Disabled people in Texas are asking the state legislature for new laws and funds that they believe will improve their lives. Issues range from improving caregiver allowances to reducing the use of restraints for students with disabilities in the classroom. And like many others on the Capitol, the disability advocate has her eye on the state’s $33 billion budget surplus.
In this session, the group will work together to advance both old and new priorities.of the Texas Standard Sherry Brisbin The issue of attendant wages has been around for some time, but has become more urgent as wages for other workers have risen. Listen to the interview above or read the transcript below.
This transcript has been lightly edited for clarity.
Texas Standard: Earlier we talked about attendant care in Texas. People with disabilities say the low wages that the state pays for auxiliary workers has created a serious labor shortage. Tell us a little more about who depends on caregivers and what supporters want Congress to do to address that shortage.
Sherry Brisbin: Attendants take care of personal care at home, such as bathing, changing clothes, and transferring from a wheelchair. Also, an attendant’s base salary is $8.11 an hour, which proponents say is less than half that of today’s fast food workers. With so many attendants quitting and those relying on this care are having a hard time finding someone to replace them, especially someone skilled and willing to work for such low wages. The alternative to care can often be a nursing home that no one wants. So disability groups are calling for an attendant’s hourly rate to rise above his $15 just to stay competitive.
Clearly, many people across the state would like to share the extra budget from this session. How much would it cost the state to raise attendant wages to the $15 an hour benchmark you were talking about?
300,000 Texans rely on chaperone care paid for through several state programs. Also, according to one estimate, it would have cost him $2.6 billion to raise his hourly rate to $15, and auto-adjusting wages over time could cost him even more.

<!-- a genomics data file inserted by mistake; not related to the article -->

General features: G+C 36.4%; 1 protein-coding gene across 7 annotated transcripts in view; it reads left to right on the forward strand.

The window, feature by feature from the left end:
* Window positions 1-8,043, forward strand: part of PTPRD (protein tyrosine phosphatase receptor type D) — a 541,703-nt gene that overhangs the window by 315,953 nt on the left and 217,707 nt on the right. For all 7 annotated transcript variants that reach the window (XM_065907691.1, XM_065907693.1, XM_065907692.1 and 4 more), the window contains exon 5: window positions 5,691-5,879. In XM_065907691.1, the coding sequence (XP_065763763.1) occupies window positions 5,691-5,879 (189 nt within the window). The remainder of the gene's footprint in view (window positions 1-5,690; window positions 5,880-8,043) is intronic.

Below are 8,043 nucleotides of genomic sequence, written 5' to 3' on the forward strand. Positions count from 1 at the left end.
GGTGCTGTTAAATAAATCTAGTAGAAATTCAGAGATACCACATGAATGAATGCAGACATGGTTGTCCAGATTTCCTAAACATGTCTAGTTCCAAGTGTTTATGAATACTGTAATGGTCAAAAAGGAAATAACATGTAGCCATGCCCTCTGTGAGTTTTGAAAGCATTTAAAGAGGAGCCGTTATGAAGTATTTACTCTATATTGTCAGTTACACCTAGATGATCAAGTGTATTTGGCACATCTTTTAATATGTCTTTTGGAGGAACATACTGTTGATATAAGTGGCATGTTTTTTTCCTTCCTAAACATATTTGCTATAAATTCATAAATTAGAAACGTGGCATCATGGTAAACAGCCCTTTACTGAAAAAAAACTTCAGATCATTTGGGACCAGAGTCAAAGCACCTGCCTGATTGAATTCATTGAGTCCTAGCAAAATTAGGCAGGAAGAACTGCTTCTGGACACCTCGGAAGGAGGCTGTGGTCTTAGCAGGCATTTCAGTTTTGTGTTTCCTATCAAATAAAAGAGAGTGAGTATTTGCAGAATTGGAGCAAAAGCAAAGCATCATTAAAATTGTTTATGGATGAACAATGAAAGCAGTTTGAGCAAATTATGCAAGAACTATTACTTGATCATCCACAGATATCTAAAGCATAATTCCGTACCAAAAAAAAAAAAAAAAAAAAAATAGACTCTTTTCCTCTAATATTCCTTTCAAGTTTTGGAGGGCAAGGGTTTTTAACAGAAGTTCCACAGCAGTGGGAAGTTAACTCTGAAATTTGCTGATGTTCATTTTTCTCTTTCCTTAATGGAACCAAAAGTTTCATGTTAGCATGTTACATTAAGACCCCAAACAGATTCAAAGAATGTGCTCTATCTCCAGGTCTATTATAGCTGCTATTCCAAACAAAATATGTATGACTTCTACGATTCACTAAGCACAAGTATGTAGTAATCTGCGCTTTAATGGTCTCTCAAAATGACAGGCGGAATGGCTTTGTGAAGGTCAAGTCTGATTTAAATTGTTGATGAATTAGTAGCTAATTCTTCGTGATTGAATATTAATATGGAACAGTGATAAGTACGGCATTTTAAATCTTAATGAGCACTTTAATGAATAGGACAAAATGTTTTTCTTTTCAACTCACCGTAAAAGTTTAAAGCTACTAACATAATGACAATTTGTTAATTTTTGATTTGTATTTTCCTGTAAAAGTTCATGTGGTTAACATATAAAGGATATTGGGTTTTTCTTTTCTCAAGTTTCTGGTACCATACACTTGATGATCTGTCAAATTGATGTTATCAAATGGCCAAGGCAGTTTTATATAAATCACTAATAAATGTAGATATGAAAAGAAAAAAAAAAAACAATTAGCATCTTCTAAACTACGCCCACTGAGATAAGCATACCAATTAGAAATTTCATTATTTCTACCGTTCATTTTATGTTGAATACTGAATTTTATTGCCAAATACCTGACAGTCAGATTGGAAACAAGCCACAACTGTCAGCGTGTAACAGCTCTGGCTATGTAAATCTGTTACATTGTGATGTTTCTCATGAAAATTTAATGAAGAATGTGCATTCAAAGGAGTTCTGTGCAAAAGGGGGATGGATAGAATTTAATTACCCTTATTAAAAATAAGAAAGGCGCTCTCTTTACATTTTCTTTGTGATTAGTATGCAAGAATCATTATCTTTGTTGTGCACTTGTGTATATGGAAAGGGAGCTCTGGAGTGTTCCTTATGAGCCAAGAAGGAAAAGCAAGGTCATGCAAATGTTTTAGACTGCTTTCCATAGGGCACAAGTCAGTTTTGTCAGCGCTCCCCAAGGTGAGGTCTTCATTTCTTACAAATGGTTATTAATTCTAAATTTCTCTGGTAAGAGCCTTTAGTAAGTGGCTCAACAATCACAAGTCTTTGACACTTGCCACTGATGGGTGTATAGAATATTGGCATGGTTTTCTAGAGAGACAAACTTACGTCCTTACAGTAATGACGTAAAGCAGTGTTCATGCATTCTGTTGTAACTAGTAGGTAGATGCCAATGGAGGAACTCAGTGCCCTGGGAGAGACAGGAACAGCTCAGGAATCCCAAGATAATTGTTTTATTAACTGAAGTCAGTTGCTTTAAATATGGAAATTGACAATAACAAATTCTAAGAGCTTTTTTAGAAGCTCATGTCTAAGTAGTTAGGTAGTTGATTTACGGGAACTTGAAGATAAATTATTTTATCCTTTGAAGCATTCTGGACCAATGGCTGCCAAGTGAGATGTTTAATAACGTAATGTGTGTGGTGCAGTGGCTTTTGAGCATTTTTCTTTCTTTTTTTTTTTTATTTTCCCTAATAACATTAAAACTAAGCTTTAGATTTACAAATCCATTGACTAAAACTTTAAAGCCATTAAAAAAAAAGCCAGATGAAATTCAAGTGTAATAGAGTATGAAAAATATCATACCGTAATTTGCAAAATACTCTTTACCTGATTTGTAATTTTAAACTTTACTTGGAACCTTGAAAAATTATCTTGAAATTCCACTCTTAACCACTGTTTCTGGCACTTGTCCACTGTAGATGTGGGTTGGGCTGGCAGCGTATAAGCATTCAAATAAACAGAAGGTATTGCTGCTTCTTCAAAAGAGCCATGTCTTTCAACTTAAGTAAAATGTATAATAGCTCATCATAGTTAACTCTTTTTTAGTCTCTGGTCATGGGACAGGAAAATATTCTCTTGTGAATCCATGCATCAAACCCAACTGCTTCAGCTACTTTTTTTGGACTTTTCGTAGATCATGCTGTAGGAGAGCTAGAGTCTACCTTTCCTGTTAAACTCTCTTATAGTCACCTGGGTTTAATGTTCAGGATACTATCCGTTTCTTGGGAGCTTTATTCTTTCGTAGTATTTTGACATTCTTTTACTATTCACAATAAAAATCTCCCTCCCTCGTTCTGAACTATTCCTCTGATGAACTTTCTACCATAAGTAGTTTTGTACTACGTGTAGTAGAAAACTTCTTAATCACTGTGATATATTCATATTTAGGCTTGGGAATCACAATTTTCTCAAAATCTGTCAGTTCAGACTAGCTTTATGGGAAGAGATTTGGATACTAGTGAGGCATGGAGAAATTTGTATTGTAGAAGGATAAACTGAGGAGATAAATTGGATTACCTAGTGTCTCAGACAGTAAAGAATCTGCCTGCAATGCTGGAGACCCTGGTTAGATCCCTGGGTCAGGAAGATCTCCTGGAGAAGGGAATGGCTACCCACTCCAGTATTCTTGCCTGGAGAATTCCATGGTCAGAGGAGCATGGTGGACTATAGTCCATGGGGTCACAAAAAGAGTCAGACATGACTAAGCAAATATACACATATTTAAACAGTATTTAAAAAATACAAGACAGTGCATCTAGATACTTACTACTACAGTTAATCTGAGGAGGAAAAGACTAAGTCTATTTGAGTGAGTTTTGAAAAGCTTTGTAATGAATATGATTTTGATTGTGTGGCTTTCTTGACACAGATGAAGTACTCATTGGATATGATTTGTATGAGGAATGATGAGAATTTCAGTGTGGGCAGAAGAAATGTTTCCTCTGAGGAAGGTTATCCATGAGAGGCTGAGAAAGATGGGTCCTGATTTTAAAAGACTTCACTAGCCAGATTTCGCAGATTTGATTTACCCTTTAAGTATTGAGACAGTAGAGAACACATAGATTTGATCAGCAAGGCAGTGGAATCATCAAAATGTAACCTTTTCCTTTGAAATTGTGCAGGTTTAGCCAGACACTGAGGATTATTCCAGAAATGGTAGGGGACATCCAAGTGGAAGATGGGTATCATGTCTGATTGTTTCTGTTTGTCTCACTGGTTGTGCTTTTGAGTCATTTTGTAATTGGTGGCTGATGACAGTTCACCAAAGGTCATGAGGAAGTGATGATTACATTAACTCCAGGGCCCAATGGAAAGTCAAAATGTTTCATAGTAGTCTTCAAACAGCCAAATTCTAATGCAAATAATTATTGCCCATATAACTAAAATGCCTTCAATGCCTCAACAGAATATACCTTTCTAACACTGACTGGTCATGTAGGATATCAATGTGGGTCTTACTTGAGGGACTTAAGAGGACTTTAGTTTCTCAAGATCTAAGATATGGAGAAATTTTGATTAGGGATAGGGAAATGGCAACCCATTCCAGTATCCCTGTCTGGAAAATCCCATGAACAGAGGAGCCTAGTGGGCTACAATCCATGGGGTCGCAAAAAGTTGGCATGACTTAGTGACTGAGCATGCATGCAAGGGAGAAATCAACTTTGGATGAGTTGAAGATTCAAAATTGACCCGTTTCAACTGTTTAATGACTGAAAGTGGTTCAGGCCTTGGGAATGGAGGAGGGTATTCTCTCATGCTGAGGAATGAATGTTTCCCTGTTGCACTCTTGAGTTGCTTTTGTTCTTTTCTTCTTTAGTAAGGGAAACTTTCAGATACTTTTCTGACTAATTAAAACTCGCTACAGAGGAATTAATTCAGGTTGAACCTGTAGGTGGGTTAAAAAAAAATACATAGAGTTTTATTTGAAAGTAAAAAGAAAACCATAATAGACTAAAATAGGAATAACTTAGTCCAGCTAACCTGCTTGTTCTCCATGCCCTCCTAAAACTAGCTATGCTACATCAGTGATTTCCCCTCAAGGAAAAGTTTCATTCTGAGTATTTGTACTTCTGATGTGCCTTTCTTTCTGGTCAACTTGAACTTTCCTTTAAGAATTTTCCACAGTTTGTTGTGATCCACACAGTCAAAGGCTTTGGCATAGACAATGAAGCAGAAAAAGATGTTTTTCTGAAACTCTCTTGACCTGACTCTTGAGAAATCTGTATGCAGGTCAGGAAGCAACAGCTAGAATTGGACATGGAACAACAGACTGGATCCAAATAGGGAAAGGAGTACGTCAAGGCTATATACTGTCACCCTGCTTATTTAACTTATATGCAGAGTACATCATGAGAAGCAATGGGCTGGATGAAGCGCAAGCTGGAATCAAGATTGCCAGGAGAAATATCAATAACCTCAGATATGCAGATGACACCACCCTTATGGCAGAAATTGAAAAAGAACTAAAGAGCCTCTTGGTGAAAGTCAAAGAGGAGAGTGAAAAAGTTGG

We understand that even accessing programs that provide attendant care and other services can be difficult in and of itself, right?
yes. Texas has a years-long waiting list for a Medicaid Waiver Program that funds the kinds of services many people with disabilities rely on. And backers are asking for more funding to reduce that backlog.
Many parents are concerned about the use of restraints for students with disabilities in the classroom. In fact, it appears that several bills have already been introduced that would roll back teachers’ ability to restrain children in schools. what do you know about it?
When students with disabilities experience behavior problems in the classroom, they may be physically restrained by staff. Advocates and parents of children with disabilities, who say their children are being harmed by these restrictions, held a press conference at the Capitol yesterday to draw attention to the issue. They say children were tied up, locked in dark rooms, and kicked and beaten by school officials. It states that it is exempt from the results.
So not only are parents and guardians demanding increased access to the information already available, but they also want to notify parents when cameras are installed in classrooms so that incidents involving their children can occur. We’ve made it possible for you to check the video if it happens. Parents say they often don’t know what’s going on in their classrooms, even with cameras in place. Houston Republican Lacey Hull introduced a bill she called “No Cuffed Kids” that would ban the physical restraints of students under the age of 10. Hull receives support from disability rights organizations. There is also a related bill in the Senate.
And bipartisan support?
Yes very much. Hull is a Republican, but there were a few Democrats on stage. And the originator of the bill in the Senate is also a Democrat.
Tell us a little bit about the other issues that disabled people’s organizations are bringing to the table in this session.
Reform of the state guardianship system is another topic I have heard. According to advocates, it is often difficult for a person placed under guardianship to change their status in court.
Another topic on people’s minds is voting. Some of the last session’s changes to voting laws impacted how voters with disabilities receive assistance in voting. In that case, the court intervened. But supporters say they want to ensure that additional changes to the in-person or mail-in voting laws this time around do not adversely affect voters with disabilities.
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